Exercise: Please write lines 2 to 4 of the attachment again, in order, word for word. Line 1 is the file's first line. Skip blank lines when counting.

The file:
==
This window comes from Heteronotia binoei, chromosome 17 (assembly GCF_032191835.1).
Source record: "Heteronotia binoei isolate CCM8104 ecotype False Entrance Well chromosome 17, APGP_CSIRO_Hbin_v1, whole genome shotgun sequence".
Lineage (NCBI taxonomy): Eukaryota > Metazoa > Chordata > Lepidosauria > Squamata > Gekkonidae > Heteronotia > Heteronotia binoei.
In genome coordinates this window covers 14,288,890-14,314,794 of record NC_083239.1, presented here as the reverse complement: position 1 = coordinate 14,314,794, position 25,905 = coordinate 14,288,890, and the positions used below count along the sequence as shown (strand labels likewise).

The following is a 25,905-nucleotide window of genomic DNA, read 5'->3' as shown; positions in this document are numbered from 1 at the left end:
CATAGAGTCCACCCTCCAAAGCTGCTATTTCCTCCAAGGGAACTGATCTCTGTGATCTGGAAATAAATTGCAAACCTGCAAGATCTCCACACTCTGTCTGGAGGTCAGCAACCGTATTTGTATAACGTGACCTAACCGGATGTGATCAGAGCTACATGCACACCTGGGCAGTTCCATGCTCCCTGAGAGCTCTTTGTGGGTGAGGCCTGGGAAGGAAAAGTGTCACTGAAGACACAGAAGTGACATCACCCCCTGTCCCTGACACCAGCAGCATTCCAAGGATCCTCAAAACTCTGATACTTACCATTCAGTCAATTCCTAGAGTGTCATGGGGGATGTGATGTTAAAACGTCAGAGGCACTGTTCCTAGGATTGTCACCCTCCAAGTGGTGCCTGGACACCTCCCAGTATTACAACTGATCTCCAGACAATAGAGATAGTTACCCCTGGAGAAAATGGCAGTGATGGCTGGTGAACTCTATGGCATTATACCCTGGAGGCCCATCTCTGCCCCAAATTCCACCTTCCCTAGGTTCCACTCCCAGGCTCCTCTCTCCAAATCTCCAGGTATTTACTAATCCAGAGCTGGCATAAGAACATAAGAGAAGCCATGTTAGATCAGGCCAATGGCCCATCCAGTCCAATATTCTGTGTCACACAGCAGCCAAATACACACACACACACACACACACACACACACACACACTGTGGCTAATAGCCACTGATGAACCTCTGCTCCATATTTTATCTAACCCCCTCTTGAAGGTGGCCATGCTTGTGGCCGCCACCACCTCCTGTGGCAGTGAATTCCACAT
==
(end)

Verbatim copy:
Source record: "Heteronotia binoei isolate CCM8104 ecotype False Entrance Well chromosome 17, APGP_CSIRO_Hbin_v1, whole genome shotgun sequence".
Lineage (NCBI taxonomy): Eukaryota > Metazoa > Chordata > Lepidosauria > Squamata > Gekkonidae > Heteronotia > Heteronotia binoei.
In genome coordinates this window covers 14,288,890-14,314,794 of record NC_083239.1, presented here as the reverse complement: position 1 = coordinate 14,314,794, position 25,905 = coordinate 14,288,890, and the positions used below count along the sequence as shown (strand labels likewise).